There are a couple hearings coming up next week you should know about. On Monday, July 23, the County Council General Plan Committee will meet at 9am to discuss the West Maui section of the Maui Island Plan Growth maps. Considering that most of you probably work at that time, it’s unlikely many of you will actually make it. Ditto the Tuesday, July 24 Maui Planning Commission hearing (also at 9am, natch) on the long-awaited Honualua project.
We’re talking thousands of homes and tens of thousands of square feet of commercial development that will be in discussion. Too bad most residents can’t make it, because the stuff is kind of important. Of course, given the fact that four of the nine Maui Council Councilmembers (nearly a quorum!) are running unopposed in the upcoming election, it’s hard to think that most people on Maui are pretty happy just letting them make these kinds of decisions on their own.
Of course, that doesn’t take away from the fact that all of these development projects represent pretty much everything that’s wrong with the build-out of Maui. These are massive projects, the former packed with commercial, retail and residential construction. They’ve been discussed by planners for years, but it’s nearly impossible for residents who must work for a living to get a feel for their true impact on island life.
The Final Environmental Impact Statement for Honualua especially is a sprawling, technical, monster of a planning document. Maui Tomorrow somehow managed to break it up into four giant PDF files, but the idea of working people sitting down at a computer to read hundreds, if not thousands of pages of charts and legalese is laughable.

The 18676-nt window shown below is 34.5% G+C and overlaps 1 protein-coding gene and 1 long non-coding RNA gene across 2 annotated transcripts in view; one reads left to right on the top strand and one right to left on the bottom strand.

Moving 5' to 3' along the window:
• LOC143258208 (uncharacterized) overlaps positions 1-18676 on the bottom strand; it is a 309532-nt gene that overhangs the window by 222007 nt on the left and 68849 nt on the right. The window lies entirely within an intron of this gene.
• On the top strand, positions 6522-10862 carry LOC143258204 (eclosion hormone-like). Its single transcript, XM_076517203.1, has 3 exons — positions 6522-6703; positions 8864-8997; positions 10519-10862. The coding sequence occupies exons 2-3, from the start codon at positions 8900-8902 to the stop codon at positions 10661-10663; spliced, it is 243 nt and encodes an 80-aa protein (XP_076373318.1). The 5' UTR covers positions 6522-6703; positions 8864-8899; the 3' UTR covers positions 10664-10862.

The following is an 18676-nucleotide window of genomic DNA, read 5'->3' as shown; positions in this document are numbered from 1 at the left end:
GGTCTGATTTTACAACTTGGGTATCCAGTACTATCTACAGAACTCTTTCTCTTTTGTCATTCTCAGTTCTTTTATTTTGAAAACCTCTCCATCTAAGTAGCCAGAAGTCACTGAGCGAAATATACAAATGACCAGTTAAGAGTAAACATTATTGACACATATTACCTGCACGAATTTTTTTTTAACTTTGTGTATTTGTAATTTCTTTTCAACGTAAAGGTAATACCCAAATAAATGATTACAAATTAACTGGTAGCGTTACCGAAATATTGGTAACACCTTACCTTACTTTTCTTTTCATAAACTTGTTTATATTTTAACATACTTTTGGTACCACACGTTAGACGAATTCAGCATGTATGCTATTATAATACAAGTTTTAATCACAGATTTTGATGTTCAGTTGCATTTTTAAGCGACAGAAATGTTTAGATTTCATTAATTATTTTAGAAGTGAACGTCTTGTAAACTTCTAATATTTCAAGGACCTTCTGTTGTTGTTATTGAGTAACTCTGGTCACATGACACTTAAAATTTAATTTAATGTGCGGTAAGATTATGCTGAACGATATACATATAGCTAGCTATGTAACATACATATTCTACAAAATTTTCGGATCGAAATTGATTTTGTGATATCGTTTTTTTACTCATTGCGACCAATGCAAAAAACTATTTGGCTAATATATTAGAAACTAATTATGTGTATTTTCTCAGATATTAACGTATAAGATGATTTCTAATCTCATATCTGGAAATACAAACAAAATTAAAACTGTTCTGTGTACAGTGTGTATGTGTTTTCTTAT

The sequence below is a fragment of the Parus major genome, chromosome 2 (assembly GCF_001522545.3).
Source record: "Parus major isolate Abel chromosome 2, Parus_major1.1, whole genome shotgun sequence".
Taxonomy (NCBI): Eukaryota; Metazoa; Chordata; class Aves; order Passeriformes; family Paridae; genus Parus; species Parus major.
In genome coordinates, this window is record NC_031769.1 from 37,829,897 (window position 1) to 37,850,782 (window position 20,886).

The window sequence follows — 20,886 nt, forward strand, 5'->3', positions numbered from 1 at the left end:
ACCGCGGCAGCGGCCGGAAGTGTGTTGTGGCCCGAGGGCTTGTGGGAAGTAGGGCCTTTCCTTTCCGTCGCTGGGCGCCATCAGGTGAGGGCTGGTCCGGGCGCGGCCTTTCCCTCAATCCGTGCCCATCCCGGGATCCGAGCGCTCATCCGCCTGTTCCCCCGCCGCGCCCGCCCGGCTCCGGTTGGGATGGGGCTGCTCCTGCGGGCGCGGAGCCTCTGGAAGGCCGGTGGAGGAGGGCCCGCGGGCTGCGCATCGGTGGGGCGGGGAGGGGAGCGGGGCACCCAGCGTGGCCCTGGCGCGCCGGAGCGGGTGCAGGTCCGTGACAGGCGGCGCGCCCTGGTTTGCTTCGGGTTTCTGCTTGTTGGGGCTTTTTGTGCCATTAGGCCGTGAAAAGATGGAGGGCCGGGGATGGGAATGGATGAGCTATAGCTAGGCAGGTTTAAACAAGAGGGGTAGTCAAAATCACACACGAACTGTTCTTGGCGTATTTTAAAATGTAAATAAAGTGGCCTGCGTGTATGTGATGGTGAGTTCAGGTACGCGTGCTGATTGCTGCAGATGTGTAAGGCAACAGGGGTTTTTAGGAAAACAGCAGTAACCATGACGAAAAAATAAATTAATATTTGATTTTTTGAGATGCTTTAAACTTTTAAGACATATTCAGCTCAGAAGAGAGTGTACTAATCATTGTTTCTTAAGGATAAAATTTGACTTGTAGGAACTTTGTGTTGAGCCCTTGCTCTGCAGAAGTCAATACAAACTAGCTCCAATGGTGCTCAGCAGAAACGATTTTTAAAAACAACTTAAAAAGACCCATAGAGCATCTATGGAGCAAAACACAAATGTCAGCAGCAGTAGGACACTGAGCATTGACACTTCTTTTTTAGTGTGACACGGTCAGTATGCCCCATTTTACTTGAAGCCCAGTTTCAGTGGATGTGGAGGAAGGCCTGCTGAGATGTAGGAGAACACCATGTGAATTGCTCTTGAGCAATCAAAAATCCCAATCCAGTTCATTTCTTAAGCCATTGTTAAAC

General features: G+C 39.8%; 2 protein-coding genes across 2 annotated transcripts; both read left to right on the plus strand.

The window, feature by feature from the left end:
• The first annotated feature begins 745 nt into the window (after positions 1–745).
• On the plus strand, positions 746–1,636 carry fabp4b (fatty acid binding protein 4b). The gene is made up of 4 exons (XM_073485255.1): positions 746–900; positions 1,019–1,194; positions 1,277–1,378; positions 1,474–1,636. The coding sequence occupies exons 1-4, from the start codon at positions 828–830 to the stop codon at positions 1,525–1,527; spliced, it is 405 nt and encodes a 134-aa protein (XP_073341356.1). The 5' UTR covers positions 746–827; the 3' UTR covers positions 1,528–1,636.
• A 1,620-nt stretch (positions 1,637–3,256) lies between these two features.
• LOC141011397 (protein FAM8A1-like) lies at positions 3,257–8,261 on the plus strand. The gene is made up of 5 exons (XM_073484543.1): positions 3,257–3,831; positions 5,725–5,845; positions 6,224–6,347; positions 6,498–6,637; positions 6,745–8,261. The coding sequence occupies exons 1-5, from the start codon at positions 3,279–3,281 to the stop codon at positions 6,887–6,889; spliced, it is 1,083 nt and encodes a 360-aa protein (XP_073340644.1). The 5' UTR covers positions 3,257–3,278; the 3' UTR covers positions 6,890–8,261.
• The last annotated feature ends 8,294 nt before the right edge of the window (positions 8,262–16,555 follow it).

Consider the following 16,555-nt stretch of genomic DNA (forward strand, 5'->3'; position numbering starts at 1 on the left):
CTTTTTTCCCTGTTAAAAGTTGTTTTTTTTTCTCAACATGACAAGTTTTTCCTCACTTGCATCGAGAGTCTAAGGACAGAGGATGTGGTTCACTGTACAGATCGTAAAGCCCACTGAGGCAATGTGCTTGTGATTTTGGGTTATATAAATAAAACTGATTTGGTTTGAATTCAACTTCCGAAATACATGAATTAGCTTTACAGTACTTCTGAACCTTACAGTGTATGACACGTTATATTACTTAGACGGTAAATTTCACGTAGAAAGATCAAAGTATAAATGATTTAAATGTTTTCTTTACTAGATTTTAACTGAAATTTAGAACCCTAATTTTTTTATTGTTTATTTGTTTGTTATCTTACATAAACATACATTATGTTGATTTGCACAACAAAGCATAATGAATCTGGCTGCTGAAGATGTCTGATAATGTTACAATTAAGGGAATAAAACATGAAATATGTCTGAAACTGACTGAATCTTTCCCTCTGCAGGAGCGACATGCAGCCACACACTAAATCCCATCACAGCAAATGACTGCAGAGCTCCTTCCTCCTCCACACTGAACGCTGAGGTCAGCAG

For those few who have read through the EIS reports on projects like Honualua, and take the ambiguities and contradictions they find in them very seriously, it’s impossible to discuss such projects with a straight face. A few days ago longtime smart growth advocate Lucienne de Naie emailed me about the July 23 and July 24 hearings, and it was impossible for her to discuss something like the Honualua EIS without becoming sarcastic:
“The report concludes that it would be impossible to preserve any more than 40 acres of the recommended 130 acres [of] native flora and fauna, existing habitat and cultural site area because this would make the housing in the other 82 percent of the property ‘too crowded.’ For example, if the 504 single family luxury homes had to be located on lots that were one third of an acre (14,600 sq ft) instead of half an acre (20,000 sq ft) probably the whole project would fail. Right?”
Anyway, the General Plan Committee hearing is at 9am on Monday, July 23 in the Council Chambers (8th Floor), 200 S. High Street, Wailuku. The Planning Commission hearing is at 9am on Tuesday, July 24 in the Planning Department Conference Room, 250 S. High St., Wailuku.